Jailed terrorist gets extra time for refusing to divulge USB stick password

Filed Under: Cryptography, Featured, Law & order

USB stick. Image courtesy of Shutterstock.A British man already in jail for terrorist activity was given another four months for refusing to give police the password to a memory stick that they couldn't crack.

According to The Register, Judge Richard Marks QC sentenced Syed Hussain, 22, from Luton, for refusing to give up his password, contrary to section 53 of the Regulation of Investigatory Powers Act 2000 (RIPA), the UK's wiretapping law.

The encrypted memory stick had been seized from Hussain's home during an April 2012 counter-terrorism operation.

Hussain and three other men were jailed in 2012 after they admitted to discussing an attack on a local Territorial Army base headquarters.

They had planned to send a homemade bomb to their targeted site via a remote controlled toy car, but the men were arrested before the attack could be carried out.

Hussain's lawyers insisted that he couldn't remember the password to the memory stick, citing stress as the cause of his memory lapse.

He kept up the "I forgot because I'm so stressed" argument for 11 months.

During that time, police called in experts from GCHQ, the government's intelligence agency, but even they couldn't get at the stick's contents.

So police and prosecutors set a deadline: they gave Hussain until last January to cough up the password.

Then, 11 months after the deadline came and went, police told the convicted man's lawyers that they'd launched a fresh investigation: this one into alleged credit card fraud by Hussain.

That seemed to jolt Hussain's memory. Within days, he handed over the password.

It was "$ur4ht4ub4h8", which the Register reports is a play on words relating to a chapter of the Koran.

When police used the password to unlock the contents of the memory stick, they found it held information relevant to the investigation into alleged fraud, but nothing relating to terrorism or national security.

Image of USB stick courtesy of Shutterstock.

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28 Responses to Jailed terrorist gets extra time for refusing to divulge USB stick password

  1. Anonymous · 627 days ago

    I hope it is as I thought, and a way for him to avoid larger jailtime.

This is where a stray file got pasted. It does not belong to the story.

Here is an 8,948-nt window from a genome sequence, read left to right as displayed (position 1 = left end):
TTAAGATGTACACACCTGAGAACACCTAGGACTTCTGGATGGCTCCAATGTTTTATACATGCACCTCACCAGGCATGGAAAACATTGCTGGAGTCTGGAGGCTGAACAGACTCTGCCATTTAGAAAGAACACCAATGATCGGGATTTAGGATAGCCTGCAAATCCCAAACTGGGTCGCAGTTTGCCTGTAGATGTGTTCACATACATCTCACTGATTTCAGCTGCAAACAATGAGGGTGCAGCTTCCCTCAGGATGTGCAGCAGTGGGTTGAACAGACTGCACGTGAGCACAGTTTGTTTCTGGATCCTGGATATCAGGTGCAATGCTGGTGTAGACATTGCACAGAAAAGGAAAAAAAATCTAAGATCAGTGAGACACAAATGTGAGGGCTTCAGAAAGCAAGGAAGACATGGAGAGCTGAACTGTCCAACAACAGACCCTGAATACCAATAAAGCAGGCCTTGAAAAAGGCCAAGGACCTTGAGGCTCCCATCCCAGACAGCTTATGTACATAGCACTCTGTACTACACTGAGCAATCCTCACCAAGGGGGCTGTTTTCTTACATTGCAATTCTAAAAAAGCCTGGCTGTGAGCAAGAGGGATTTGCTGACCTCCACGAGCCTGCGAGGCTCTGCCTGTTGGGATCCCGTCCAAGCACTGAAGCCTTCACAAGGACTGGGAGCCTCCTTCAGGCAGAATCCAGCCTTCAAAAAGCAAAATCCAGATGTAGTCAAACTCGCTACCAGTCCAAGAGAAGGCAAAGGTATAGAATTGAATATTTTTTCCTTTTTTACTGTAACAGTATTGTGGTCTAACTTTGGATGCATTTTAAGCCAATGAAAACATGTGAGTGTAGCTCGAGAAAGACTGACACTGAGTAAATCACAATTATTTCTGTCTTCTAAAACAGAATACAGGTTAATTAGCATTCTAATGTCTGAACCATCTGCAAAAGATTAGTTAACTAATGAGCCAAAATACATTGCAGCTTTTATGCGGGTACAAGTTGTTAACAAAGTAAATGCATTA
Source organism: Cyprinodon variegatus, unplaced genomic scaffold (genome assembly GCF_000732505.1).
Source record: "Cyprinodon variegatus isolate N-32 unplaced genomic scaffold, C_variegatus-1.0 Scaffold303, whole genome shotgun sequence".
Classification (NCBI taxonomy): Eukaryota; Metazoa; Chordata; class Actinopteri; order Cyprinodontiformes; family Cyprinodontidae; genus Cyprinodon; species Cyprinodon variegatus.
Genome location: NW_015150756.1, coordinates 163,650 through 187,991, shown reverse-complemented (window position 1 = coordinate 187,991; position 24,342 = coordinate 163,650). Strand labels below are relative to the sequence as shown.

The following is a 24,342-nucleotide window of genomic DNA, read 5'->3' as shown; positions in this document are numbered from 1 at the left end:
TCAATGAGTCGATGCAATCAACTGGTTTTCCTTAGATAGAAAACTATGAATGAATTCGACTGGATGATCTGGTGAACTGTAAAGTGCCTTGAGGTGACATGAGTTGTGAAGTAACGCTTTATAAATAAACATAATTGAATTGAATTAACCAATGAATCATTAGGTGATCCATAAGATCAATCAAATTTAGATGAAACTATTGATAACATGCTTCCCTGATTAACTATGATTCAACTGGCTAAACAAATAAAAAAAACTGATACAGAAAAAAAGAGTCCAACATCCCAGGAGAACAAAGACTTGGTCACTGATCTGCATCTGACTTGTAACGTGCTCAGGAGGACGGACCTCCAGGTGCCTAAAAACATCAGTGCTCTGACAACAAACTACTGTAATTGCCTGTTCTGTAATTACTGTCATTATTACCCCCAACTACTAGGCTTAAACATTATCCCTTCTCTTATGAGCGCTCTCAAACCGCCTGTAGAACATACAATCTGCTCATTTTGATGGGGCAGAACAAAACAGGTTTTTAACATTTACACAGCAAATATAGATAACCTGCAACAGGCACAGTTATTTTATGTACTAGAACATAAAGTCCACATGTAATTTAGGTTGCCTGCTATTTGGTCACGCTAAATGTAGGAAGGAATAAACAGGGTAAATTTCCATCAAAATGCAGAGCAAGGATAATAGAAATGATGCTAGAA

2. Mike A · 627 days ago

    Seriously? So you can now be sentenced for not supplying the authorities with the evidence they need to convict you..?!

    • Karl · 627 days ago

      If there is nothing on there to incriminate him (even on unrelated charges) then why is he refusing to give the password? If you have nothing to hide, prove it!

      • 4caster · 626 days ago

        "If you have nothing to hide, prove it!"! No, Karl, No! The law in this country is that your innocent till proven guilty. The accused does not have to prove his innocence.

    • Blake · 627 days ago

      It is more like not telling them where the money is hidden after robbing a bank.

    • Anonymous · 627 days ago

      That's been the case in law of many countries for a very long time.

    • Randy · 627 days ago

      Yes you can. As I said in a previous post, he should have put the wrong password in 9 times before he got to the airport. If confronted, give the authorities the bogus password for the 10th attempt. Then the thumbdrive would wipe itself automatically and he could claim there never was any data on it.

      • Anonymous · 627 days ago

        I very much doubt anyone cracking the USB stick password would use the exact device, they would use an image of the device instead. Not only would this preserve the evidence, it would also enable numerous crack attempts to be performed.

  3. Paul Anderson · 627 days ago

    Thank you for an informative blog. This has highlighted the importance of securing our information. For the ordinary Jo blog, securing ones data can prove difficult if it falls in the hands of the wrong person.

  4. Rainmaker · 627 days ago

    No mention of which encryption it was that GCHQ couldn't even crack? After this last 12 months' revelations I'm sure more than a few readers would be interested to hear what it was, especially with such a moderate password.

    • helper · 627 days ago

      Absolutely! What encryption was used?

      • Victor L-S · 627 days ago

        I believe it was more the selection of password than the actual encryption.

        The printable ASCII table values are from 0x20 to 0x7E. That means there are 0x5F or 95 possible choices for each character in the password. Hussain's password contained 12 characters.

        To the run the full gamut of possibilities would require 540,360,087,662,636,962,890,625 (95 to the power of 12) attempts. If they could try a billion combinations per second it would take them more that 17 million years to break it.

        Add to problem by knowing which encryption program was used plus the length of the password.

        I would appreciate it if someone would verify my math and logic.

  5. Matt · 627 days ago